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28th Kagyu Monlam: Day Six

December 20, 2010 – Bodhgaya

EARLY MORNING AUDIENCES AT TERGAR MONASTERY

As thousands of Kagyu Monlam attendees received sojong vows under the Bodhi tree at the crack of dawn, several hundred others were lining up at Tergar Monastery for group audiences with His Holiness. In response to an exceptionally large number of requests from groups attending the Monlam, the Gyalwang Karmapa added an extra session of audiences to his already packed schedule. Despite the full day of initiations and further audiences that lay ahead—and the grueling schedule he had already since well before Kagyu Monlam even began, from 6am until 8:30 am today, His Holiness offered the consummate example of selfless determination to work for others’ happiness. To ensure that none left disappointed, time after time, His Holiness graciously took khataks, invited visitors to sit, listened attentively, offered brief oral transmissions, granted blessings, answered questions, and then stood for Read the rest of this article

28TH Kagyu Monlam: Day Five

December 19, 2010 – Bodhgaya

SESSION ONE: SOJONG

Kyabje Goshir Gyaltsab Rinpoche gave the Sojong vows this morning. Kyabje Jamgon Kongtrul Rinpoche, Dolrob Tenga Rinpoche, Khenchen Yongzin Thrangu Rinpoche and Yongey Mingyur Rinpoche were also there to preside over the first session.

SESSION TWO: TEACHING BY THE GYALWANG KARMAPA
The King Of Aspirations: The Noble Aspiration To Excellent Conduct
Infinite Bodhicitta For Beings Beyond Number

Pausing at the top of the stairs to remove his shoes, His Holiness descends the stairs leading to his throne and the Bodhi Tree. As usual he passes by his throne through a door of yellow cloth into the inner path around the stupa. Walking around the left side to enter the main temple, he offers prostrations to the golden Buddha and then offers a radiant set of robes to the Read the rest of this article

28TH Kagyu Monlam: Day Four

December 18, 2010 – Bodhgaya

SESSION ONE: SOJONG

Kyabje Goshir Gyaltsap Rinpoche gave the sojong vows. Those in attendance were Kyabje Jamgon Kongtrul Rinpoche, Khenchen Yongzin Thrangu Rinpoche, Dorlob Tenga Rinpoche, Yongey Mingyur Rinpoche, Bagyö Rinpoche and many younger Rinpoches.

SESSION TWO:
TEACHING BY THE GYALWANG KARMAPA
The King of Aspirations: The Noble Aspiration to Excellent Conduct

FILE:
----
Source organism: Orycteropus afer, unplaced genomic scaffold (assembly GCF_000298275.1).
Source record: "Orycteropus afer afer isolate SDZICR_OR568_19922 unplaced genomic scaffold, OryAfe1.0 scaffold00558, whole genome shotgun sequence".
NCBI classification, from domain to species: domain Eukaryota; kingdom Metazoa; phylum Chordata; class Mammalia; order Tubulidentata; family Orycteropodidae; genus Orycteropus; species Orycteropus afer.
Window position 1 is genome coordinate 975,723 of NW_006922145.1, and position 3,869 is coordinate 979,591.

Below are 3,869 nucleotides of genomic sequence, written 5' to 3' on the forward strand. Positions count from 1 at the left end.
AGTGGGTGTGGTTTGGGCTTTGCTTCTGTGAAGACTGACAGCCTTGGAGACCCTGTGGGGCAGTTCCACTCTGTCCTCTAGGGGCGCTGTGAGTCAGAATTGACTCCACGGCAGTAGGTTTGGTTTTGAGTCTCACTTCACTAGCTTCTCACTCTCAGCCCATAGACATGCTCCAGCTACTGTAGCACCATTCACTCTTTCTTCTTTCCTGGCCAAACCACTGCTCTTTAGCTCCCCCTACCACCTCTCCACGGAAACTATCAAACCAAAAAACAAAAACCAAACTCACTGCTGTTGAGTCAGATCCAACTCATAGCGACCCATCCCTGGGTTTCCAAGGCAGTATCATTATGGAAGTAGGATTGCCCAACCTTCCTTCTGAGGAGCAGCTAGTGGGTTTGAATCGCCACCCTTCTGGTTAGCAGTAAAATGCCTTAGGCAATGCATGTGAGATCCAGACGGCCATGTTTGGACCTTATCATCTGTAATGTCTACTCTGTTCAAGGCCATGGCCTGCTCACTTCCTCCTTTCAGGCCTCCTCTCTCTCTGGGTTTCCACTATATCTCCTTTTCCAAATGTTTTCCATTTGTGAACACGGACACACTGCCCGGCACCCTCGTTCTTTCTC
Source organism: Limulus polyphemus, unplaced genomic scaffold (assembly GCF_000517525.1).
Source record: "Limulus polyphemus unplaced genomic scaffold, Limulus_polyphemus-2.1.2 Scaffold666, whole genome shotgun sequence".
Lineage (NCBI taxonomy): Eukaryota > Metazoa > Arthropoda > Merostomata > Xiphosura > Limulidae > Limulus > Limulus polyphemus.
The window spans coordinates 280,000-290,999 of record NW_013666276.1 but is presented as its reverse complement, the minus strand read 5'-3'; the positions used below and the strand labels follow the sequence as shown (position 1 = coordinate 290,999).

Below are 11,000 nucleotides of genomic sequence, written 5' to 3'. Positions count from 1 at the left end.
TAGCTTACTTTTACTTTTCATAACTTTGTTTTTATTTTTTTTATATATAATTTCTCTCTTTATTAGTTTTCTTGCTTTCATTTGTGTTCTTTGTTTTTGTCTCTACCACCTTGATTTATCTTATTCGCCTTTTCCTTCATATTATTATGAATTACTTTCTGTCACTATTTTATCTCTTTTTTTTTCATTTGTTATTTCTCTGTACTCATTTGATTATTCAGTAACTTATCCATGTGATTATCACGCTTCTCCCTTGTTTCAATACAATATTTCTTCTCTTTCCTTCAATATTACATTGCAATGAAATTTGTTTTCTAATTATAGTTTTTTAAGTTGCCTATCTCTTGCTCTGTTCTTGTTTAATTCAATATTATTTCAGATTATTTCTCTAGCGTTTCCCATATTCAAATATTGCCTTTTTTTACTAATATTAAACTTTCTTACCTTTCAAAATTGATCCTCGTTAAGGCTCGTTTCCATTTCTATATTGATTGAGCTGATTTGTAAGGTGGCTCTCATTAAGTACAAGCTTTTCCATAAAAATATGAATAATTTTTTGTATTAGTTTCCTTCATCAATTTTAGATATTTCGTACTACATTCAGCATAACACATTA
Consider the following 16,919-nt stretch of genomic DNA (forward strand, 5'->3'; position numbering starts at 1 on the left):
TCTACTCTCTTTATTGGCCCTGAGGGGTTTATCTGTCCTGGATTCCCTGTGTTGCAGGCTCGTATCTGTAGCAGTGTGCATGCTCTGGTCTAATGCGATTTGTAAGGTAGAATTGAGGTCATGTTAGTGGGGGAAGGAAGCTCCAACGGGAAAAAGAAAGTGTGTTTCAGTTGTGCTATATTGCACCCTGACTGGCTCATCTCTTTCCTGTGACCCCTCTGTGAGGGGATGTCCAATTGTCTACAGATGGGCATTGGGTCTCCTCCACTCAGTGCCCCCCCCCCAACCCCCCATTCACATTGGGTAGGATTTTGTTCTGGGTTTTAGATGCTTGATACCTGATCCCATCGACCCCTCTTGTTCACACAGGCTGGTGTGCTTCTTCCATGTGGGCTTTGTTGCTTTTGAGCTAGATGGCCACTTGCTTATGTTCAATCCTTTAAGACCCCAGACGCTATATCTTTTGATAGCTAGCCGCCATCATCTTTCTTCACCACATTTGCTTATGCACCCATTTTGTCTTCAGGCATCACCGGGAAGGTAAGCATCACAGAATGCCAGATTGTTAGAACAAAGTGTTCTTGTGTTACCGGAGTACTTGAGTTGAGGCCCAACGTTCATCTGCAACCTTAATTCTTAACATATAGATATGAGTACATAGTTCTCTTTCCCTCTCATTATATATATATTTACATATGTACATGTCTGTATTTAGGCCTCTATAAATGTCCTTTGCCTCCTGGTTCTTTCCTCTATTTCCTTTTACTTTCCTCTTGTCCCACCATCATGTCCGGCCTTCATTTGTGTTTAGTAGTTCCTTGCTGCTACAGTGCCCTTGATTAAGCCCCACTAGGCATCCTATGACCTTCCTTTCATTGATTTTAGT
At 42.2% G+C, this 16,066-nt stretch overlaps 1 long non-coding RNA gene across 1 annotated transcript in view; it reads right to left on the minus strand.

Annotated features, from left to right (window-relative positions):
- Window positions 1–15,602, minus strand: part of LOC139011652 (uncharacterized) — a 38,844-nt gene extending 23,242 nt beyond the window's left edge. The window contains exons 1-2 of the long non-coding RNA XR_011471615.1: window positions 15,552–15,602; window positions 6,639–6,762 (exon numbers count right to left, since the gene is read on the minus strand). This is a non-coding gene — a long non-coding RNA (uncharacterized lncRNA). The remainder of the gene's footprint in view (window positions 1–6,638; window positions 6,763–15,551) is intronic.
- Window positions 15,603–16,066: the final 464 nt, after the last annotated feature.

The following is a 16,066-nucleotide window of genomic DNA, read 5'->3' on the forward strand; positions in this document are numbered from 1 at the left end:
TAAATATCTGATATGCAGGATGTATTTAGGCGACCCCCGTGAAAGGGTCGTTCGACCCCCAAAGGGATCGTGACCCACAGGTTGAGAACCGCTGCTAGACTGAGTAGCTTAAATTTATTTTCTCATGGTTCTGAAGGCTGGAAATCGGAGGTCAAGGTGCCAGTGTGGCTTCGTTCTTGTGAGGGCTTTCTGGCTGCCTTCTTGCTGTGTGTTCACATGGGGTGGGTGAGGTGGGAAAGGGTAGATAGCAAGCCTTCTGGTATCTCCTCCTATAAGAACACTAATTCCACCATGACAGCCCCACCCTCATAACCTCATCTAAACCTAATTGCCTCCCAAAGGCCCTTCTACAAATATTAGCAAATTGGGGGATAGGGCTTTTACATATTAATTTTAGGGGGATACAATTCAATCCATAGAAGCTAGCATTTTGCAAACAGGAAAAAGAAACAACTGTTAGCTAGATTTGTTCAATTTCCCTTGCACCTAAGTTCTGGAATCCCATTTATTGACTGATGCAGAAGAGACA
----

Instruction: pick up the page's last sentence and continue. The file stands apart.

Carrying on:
Upholding the Dharma means Taming Our Minds
As usual the second session began with prostrations to the beat of a wooden bell, followed by the refuge prayer, and a mandala offering to His Holiness.

An extensive list of sponsors, read while the tea servers skilfully eased their way between the crowded rows of monks, nuns, and laypeople, was interrupted by two offering prayers, the first in Sanskrit, the second in Tibetan, then the reading of Read the rest of this article

28th Kagyu Monlam: Day Three

December 17, 2010 – Bodhgaya

SESSION ONE: SOJONG

Today, before dawn, on the third morning of the 28th Kagyu Monlam, the whole assembly of monks and nuns gathered under the bodhi tree, which was lit up by a few overhead lights. All ordained Sangha were wearing their maroon dagams [heavy cloaks] awaiting the arrival of the master who would bestow the sojong vows. This morning was a little cooler than the previous mornings.

As the sky began to lighten, Kyabje Goshir Gyaltsap Rinpoche arrived, followed by the young Jamgon Kontrul Rinpoche.

Khenchen Yongzin Thrangu Rinpoche, Dorlob Tenga Rinpoche, Yonge Mingyur Rinpoche and other senior Kagyu lamas were in attendance this morning to receive the vows.

Kyabje Gyaltsap Rinpoche came down the central aisle, stood before the Shrine, put on his chogu and namcho, and made three prostrations. He then knelt Read the rest of this article

Compassion in Action: Karmapa Visits Medical Facility and Monks’ Kitchen

December 17, 2010 – Bodhgaya

As usual, the medical facility this year is set up at the Nyingma Monastery, the residence for many of the monks and also a site that is accessible to the local population. Halfway across a broad courtyard, surrounded in all sides by double stories of residential rooms, are two rooms with a long veranda outside. It is here that people wait to see the Tibetan doctor, the dentist, or the doctors trained in Western medicine.

In the first room, two Tibetan doctors work in a room that is partitioned off by white sheets from the rest of the room. Outside this consultation area, filling the shelves along the walls are bulging indigo bags with Tibetan written on white labels. Some have their drawstrings closed and some open, showing the dark brown pellets, known as “rilbu” (“the round ones”, the name for pills) that come in a variety of sizes. Three assistants, one nun and two lay people, count out the prescriptions and these are given Read the rest of this article